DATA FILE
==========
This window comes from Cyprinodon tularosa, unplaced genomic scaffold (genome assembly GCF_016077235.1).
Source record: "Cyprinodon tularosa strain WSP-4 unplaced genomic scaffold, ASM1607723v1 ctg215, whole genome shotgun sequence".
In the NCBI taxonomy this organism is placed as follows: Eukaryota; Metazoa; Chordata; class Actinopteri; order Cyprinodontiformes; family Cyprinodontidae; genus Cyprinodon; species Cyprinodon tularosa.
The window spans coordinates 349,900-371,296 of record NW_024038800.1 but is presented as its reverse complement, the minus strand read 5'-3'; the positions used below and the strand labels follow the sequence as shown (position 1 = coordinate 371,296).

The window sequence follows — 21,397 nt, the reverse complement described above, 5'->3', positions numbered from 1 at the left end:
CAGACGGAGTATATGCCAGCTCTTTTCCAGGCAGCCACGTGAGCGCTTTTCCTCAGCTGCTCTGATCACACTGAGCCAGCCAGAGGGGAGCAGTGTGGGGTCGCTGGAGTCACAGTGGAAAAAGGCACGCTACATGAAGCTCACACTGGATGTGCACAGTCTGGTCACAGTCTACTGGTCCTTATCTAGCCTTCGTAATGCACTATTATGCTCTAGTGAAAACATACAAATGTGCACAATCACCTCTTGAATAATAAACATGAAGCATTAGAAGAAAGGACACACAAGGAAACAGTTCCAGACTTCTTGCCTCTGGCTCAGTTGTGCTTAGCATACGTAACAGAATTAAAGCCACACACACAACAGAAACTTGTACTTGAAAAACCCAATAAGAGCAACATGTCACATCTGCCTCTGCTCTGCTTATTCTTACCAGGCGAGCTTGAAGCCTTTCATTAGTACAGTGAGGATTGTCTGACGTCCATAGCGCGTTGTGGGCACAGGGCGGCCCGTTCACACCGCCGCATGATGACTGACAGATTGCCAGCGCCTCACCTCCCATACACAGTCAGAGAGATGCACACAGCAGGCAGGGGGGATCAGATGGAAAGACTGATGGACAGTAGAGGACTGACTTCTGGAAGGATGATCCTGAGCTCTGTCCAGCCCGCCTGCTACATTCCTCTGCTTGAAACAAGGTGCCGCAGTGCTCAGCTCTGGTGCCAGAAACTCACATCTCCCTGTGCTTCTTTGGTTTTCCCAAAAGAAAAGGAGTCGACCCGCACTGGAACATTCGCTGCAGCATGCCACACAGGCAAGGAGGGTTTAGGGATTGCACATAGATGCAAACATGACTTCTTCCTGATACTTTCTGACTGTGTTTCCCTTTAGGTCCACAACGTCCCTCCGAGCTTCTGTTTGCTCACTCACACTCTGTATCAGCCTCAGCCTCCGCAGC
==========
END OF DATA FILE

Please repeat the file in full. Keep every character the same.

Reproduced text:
This window comes from Cyprinodon tularosa, unplaced genomic scaffold (genome assembly GCF_016077235.1).
Source record: "Cyprinodon tularosa strain WSP-4 unplaced genomic scaffold, ASM1607723v1 ctg215, whole genome shotgun sequence".
In the NCBI taxonomy this organism is placed as follows: Eukaryota; Metazoa; Chordata; class Actinopteri; order Cyprinodontiformes; family Cyprinodontidae; genus Cyprinodon; species Cyprinodon tularosa.
The window spans coordinates 349,900-371,296 of record NW_024038800.1 but is presented as its reverse complement, the minus strand read 5'-3'; the positions used below and the strand labels follow the sequence as shown (position 1 = coordinate 371,296).

The window sequence follows — 21,397 nt, the reverse complement described above, 5'->3', positions numbered from 1 at the left end:
CAGACGGAGTATATGCCAGCTCTTTTCCAGGCAGCCACGTGAGCGCTTTTCCTCAGCTGCTCTGATCACACTGAGCCAGCCAGAGGGGAGCAGTGTGGGGTCGCTGGAGTCACAGTGGAAAAAGGCACGCTACATGAAGCTCACACTGGATGTGCACAGTCTGGTCACAGTCTACTGGTCCTTATCTAGCCTTCGTAATGCACTATTATGCTCTAGTGAAAACATACAAATGTGCACAATCACCTCTTGAATAATAAACATGAAGCATTAGAAGAAAGGACACACAAGGAAACAGTTCCAGACTTCTTGCCTCTGGCTCAGTTGTGCTTAGCATACGTAACAGAATTAAAGCCACACACACAACAGAAACTTGTACTTGAAAAACCCAATAAGAGCAACATGTCACATCTGCCTCTGCTCTGCTTATTCTTACCAGGCGAGCTTGAAGCCTTTCATTAGTACAGTGAGGATTGTCTGACGTCCATAGCGCGTTGTGGGCACAGGGCGGCCCGTTCACACCGCCGCATGATGACTGACAGATTGCCAGCGCCTCACCTCCCATACACAGTCAGAGAGATGCACACAGCAGGCAGGGGGGATCAGATGGAAAGACTGATGGACAGTAGAGGACTGACTTCTGGAAGGATGATCCTGAGCTCTGTCCAGCCCGCCTGCTACATTCCTCTGCTTGAAACAAGGTGCCGCAGTGCTCAGCTCTGGTGCCAGAAACTCACATCTCCCTGTGCTTCTTTGGTTTTCCCAAAAGAAAAGGAGTCGACCCGCACTGGAACATTCGCTGCAGCATGCCACACAGGCAAGGAGGGTTTAGGGATTGCACATAGATGCAAACATGACTTCTTCCTGATACTTTCTGACTGTGTTTCCCTTTAGGTCCACAACGTCCCTCCGAGCTTCTGTTTGCTCACTCACACTCTGTATCAGCCTCAGCCTCCGCAGC